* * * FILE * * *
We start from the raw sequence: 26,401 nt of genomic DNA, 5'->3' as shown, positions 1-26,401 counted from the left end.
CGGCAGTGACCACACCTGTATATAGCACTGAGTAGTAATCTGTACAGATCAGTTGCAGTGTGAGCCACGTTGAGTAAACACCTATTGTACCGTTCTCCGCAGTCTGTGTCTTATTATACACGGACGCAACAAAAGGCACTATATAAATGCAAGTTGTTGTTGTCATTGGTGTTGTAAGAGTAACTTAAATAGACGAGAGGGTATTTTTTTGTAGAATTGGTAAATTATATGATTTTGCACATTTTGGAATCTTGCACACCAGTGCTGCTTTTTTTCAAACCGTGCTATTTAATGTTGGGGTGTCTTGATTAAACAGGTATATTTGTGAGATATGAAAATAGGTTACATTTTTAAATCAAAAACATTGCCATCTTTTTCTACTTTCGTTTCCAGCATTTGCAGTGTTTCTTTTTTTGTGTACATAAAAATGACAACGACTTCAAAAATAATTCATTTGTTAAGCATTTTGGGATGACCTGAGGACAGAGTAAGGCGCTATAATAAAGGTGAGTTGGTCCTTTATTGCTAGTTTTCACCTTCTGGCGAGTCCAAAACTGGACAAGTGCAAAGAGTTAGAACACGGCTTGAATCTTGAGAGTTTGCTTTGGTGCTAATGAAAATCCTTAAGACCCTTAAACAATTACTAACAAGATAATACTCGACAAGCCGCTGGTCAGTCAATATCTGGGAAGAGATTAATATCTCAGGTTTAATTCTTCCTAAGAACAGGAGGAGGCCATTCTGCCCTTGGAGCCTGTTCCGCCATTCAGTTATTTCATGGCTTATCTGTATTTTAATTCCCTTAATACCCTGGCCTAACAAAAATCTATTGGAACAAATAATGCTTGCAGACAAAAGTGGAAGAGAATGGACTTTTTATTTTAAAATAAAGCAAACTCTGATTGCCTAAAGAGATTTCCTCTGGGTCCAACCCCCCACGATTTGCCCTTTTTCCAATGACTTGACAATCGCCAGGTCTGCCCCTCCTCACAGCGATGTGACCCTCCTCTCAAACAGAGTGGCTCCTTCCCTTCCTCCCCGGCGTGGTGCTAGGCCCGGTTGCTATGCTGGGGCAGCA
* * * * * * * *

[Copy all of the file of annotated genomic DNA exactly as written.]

We start from the raw sequence: 26,401 nt of genomic DNA, 5'->3' as shown, positions 1-26,401 counted from the left end.
CGGCAGTGACCACACCTGTATATAGCACTGAGTAGTAATCTGTACAGATCAGTTGCAGTGTGAGCCACGTTGAGTAAACACCTATTGTACCGTTCTCCGCAGTCTGTGTCTTATTATACACGGACGCAACAAAAGGCACTATATAAATGCAAGTTGTTGTTGTCATTGGTGTTGTAAGAGTAACTTAAATAGACGAGAGGGTATTTTTTTGTAGAATTGGTAAATTATATGATTTTGCACATTTTGGAATCTTGCACACCAGTGCTGCTTTTTTTCAAACCGTGCTATTTAATGTTGGGGTGTCTTGATTAAACAGGTATATTTGTGAGATATGAAAATAGGTTACATTTTTAAATCAAAAACATTGCCATCTTTTTCTACTTTCGTTTCCAGCATTTGCAGTGTTTCTTTTTTTGTGTACATAAAAATGACAACGACTTCAAAAATAATTCATTTGTTAAGCATTTTGGGATGACCTGAGGACAGAGTAAGGCGCTATAATAAAGGTGAGTTGGTCCTTTATTGCTAGTTTTCACCTTCTGGCGAGTCCAAAACTGGACAAGTGCAAAGAGTTAGAACACGGCTTGAATCTTGAGAGTTTGCTTTGGTGCTAATGAAAATCCTTAAGACCCTTAAACAATTACTAACAAGATAATACTCGACAAGCCGCTGGTCAGTCAATATCTGGGAAGAGATTAATATCTCAGGTTTAATTCTTCCTAAGAACAGGAGGAGGCCATTCTGCCCTTGGAGCCTGTTCCGCCATTCAGTTATTTCATGGCTTATCTGTATTTTAATTCCCTTAATACCCTGGCCTAACAAAAATCTATTGGAACAAATAATGCTTGCAGACAAAAGTGGAAGAGAATGGACTTTTTATTTTAAAATAAAGCAAACTCTGATTGCCTAAAGAGATTTCCTCTGGGTCCAACCCCCCACGATTTGCCCTTTTTCCAATGACTTGACAATCGCCAGGTCTGCCCCTCCTCACAGCGATGTGACCCTCCTCTCAAACAGAGTGGCTCCTTCCCTTCCTCCCCGGCGTGGTGCTAGGCCCGGTTGCTATGCTGGGGCAGCA